The United States captured its fifth World Team Trophy title with a resounding finish on Saturday, maintaining the lead it had created over the first two days of competition to finish above debutant South Korea and host Japan on the podium.

Sweeps of the pairs and ice dance competitions — as well as strong performances in the men’s singles — allowed Team USA to leave Tokyo Metropolitan Gymnasium with 120 out of a possible 140 points, reclaiming the crown it last won in 2019 in Fukuoka.

“It’s been so fun to talk on behalf of my team the last two days, but I’ll let the skating speak for itself,” said U.S. captain Jason Brown, who will bring home a second World Team Trophy gold from his fourth appearance at the event. “I’m proud of what (my teammates) did and they left it all on the ice.”

The men’s free skate was won by South Korea captain Cha Jun-hwan, who scored 187.82 to cement his team’s runner-up finish in its World Team Trophy debut — a historic result for the event’s first new participant since 2012.

“I’m so proud of my Team Korea, because the last few days they showed their spirit and their passion,” said the 21-year-old, whose standout season included silver at the world championships and a pair of Grand Prix bronzes. “It could be stressful (at times), and I felt a little bit of pressure (as captain), but yesterday and today I was cheering for my teammates and all my friends. It was such a great experience for me.”

Italian fan-favorite Matteo Rizzo finished second in the men’s free with 187.35, while Brown (183.43) took third.

Skating last after winning the men’s short program, American Ilia “QuadGod” Malinin fell on two jumps — including his program-opening quad axel that no other skater has yet landed in competition — to finish fifth with 173.64.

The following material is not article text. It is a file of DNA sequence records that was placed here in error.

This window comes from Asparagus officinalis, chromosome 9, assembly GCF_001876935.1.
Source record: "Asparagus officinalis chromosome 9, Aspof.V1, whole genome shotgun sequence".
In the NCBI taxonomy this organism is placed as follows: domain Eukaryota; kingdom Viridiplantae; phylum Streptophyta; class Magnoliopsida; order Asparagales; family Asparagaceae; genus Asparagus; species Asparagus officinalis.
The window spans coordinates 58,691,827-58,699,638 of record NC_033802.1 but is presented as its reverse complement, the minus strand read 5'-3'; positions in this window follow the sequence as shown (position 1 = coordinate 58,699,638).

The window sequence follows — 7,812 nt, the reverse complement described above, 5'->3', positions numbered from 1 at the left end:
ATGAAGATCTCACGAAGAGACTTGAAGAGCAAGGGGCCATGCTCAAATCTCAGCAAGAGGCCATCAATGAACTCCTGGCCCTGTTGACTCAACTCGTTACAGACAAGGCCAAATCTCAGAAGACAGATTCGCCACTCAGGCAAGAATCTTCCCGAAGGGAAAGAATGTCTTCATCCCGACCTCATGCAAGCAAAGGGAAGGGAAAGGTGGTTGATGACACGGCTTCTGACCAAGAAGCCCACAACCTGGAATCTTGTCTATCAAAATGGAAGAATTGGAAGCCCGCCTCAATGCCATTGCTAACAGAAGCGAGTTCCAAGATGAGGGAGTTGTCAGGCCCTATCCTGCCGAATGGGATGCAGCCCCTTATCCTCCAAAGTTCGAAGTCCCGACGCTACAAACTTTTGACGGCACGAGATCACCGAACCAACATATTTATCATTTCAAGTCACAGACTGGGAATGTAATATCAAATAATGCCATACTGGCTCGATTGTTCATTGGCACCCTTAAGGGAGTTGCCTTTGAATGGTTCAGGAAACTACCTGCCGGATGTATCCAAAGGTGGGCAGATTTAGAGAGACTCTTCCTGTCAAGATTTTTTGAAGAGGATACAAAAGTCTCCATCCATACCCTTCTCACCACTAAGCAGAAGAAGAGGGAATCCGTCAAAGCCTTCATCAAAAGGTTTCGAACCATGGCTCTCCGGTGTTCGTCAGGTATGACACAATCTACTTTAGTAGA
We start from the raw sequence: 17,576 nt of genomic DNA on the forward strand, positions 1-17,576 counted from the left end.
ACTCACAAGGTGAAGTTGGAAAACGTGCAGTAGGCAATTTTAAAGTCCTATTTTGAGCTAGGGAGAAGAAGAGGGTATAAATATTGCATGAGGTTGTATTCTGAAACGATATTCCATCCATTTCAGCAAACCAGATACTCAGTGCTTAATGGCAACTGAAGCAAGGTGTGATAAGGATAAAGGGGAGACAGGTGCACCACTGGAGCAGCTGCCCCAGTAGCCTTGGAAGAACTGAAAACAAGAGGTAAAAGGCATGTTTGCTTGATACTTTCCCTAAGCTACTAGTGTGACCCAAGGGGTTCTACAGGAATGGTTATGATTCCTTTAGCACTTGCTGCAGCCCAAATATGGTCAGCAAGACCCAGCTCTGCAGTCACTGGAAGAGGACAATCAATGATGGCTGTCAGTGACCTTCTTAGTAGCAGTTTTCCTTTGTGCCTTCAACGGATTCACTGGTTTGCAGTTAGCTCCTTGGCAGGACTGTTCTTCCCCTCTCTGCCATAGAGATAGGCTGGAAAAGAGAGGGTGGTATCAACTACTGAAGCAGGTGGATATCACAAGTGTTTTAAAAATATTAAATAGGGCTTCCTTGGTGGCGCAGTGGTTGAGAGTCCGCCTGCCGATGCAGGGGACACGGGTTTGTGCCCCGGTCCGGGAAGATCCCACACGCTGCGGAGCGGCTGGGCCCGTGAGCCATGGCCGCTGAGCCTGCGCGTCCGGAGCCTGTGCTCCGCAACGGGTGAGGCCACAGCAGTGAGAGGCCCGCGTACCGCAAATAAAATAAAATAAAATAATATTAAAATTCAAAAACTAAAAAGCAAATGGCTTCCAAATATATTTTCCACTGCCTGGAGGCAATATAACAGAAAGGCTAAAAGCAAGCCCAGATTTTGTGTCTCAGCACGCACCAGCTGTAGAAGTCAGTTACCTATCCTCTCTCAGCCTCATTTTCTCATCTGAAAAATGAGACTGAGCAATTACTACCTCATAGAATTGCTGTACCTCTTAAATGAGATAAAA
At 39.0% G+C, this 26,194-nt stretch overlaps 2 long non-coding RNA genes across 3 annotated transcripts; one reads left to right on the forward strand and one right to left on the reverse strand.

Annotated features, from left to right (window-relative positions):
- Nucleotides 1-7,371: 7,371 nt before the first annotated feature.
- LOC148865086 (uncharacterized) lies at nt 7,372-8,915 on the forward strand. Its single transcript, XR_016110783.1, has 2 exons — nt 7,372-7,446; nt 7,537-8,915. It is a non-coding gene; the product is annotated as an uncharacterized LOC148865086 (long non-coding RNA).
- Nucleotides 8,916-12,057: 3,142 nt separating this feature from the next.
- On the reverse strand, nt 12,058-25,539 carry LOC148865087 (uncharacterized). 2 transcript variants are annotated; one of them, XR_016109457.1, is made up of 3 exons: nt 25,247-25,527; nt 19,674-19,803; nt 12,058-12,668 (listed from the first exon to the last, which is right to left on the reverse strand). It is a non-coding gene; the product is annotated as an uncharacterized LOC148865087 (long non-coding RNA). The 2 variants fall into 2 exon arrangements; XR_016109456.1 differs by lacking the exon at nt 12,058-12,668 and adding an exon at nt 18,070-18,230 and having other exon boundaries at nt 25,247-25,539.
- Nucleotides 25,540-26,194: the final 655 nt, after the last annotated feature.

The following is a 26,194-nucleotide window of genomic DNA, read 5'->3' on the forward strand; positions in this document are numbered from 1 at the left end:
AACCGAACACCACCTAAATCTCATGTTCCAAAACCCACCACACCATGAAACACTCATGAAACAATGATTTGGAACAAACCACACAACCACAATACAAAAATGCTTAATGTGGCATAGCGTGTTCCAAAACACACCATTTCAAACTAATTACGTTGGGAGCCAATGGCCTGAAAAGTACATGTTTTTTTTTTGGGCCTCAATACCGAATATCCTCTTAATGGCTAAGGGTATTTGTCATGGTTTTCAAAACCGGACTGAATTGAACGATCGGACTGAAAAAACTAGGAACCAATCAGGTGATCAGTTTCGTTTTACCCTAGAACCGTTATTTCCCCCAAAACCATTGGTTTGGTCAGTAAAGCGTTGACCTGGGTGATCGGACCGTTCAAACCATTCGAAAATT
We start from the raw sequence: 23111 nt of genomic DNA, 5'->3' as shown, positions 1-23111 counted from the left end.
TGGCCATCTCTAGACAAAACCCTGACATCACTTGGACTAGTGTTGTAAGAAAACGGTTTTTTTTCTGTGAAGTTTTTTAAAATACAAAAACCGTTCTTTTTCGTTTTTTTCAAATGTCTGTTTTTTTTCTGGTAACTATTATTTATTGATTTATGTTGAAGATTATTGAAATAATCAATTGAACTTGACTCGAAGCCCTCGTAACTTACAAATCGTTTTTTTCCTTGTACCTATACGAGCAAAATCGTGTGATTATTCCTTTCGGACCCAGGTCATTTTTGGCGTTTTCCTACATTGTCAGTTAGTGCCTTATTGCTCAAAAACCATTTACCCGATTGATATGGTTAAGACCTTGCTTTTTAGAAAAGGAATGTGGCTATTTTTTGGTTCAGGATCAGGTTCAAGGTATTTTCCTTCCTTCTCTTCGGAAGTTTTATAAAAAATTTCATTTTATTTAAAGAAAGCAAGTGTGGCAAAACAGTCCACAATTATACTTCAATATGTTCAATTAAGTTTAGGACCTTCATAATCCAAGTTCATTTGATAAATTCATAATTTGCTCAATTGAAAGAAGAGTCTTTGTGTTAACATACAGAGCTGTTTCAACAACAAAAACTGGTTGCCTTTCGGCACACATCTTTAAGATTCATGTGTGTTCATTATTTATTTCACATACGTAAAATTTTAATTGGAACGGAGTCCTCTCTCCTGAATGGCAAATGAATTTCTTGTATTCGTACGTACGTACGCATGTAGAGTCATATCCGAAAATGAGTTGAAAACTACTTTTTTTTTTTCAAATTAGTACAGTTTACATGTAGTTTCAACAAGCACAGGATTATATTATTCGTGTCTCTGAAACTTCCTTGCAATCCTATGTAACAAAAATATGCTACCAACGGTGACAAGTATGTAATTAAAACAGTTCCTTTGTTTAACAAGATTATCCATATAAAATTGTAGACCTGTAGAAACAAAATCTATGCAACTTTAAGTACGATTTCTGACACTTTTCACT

Japan’s men both finished in the lower half of the standings. Shun Sato, who only this week was announced as a replacement for men’s world champion Shoma Uno, landed his quad toeloop-triple toeloop combo, stepped out of a quad lutz and quartered a quad toeloop to score 164.86.

“Sato was the last team member announced, and I’m really impressed with how adjusted his condition to be ready for this event after he had started to relax after the world championships,” Japan captain Kaori Sakamoto said. “I’m so grateful that he made it through this competition.”

Sato finished .31 points above compatriot Kazuki Tomono, who started off strong but struggled in the second half of his free skate to “Die Fledermaus Overture.”

Though France entered the men’s free skate potentially able to pip Japan for third place, those hopes faded after a performance to forget for reigning European champion Adam Siao Him Fa, who stepped out of all three of his quads and never seemed to find his rhythm. Kevin Aymoz scored 178.85 to finish fourth, with Team France (80 points) ending the week in fifth behind Italy (83) and ahead of Canada (68).

The longest standing ovation of the evening was reserved for Canada’s Keegan Messing, who scored 172.99 in his final competitive appearance.

Team USA all but put a lock on the gold medal earlier Saturday, when former world champions Alexa Kneirim and Brandon Frazier took first in the pairs free skate, scoring 147.87 to finish above Japan’s Riku Miura and Ryuichi Kihara.

Saturday’s performance capped off an emotional season finale for the Americans, who competed in Tokyo and at last month’s world championships in Saitama without coach Todd Sand after the former skater suffered a heart attack at the world junior championships in Calgary.

“RikuRyu” scored 143.69 to end their season on a high note, delivering a mostly clean program to “Atlas: Two/Shared Tenderness,” with their largest point reduction coming when Miura under-rotated and stepped out of the triple toeloop that opened their jump combination.